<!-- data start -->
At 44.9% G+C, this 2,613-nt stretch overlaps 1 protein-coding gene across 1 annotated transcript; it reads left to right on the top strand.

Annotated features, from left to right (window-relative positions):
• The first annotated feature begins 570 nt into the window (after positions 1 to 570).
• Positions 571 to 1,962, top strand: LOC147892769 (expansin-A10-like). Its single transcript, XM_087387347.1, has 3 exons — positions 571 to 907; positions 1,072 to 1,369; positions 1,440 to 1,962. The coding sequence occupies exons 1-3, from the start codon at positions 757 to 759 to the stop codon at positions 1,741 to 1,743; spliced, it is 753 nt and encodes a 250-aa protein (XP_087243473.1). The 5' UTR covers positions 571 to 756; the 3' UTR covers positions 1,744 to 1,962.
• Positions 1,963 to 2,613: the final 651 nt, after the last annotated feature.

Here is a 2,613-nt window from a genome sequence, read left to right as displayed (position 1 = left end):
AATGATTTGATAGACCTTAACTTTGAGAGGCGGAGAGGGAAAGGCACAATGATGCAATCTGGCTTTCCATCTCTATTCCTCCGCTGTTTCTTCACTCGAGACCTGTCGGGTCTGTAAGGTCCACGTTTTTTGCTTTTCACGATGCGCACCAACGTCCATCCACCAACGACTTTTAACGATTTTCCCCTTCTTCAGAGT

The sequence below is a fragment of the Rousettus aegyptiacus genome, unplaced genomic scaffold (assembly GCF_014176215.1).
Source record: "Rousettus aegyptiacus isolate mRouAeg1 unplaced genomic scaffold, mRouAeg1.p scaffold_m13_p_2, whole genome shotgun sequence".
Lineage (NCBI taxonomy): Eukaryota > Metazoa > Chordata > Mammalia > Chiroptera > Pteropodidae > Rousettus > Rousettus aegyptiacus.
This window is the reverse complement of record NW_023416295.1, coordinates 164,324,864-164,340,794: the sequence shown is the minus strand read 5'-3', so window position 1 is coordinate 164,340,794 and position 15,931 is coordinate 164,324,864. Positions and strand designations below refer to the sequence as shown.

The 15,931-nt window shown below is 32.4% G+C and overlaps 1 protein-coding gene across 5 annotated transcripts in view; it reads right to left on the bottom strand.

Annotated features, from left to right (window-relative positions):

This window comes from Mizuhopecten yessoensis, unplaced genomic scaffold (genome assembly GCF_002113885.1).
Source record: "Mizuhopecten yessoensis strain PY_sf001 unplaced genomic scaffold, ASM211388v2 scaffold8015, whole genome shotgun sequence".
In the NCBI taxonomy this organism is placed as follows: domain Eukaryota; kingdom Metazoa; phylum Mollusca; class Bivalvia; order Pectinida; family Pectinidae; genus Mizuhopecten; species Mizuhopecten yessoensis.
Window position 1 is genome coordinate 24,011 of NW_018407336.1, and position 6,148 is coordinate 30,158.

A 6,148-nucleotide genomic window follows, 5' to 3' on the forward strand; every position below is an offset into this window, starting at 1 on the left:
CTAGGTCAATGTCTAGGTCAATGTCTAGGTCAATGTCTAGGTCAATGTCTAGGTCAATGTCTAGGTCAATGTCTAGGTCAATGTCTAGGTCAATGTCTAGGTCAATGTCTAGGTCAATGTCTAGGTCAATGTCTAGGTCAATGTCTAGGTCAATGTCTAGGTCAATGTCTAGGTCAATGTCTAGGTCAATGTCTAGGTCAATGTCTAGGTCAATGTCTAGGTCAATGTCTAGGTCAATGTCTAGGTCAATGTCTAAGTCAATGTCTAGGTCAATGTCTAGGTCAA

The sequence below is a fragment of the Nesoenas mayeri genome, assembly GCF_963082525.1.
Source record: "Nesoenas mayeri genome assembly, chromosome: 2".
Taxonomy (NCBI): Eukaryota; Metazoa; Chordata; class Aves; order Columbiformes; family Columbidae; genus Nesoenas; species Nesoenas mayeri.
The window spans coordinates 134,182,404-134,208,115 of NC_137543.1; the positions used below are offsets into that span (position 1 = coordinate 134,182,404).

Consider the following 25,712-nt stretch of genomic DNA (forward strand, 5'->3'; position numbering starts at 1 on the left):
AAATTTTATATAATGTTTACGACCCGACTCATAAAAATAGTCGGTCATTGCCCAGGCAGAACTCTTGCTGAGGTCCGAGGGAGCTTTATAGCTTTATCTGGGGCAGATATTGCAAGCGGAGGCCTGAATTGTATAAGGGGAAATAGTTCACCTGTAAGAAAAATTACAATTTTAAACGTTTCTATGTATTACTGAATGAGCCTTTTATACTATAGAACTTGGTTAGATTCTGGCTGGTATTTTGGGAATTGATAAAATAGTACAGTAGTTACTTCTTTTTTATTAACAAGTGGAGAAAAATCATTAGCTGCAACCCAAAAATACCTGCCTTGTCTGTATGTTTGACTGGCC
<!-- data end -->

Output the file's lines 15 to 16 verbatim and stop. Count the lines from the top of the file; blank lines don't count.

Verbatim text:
Source record: "Mizuhopecten yessoensis strain PY_sf001 unplaced genomic scaffold, ASM211388v2 scaffold8015, whole genome shotgun sequence".
In the NCBI taxonomy this organism is placed as follows: domain Eukaryota; kingdom Metazoa; phylum Mollusca; class Bivalvia; order Pectinida; family Pectinidae; genus Mizuhopecten; species Mizuhopecten yessoensis.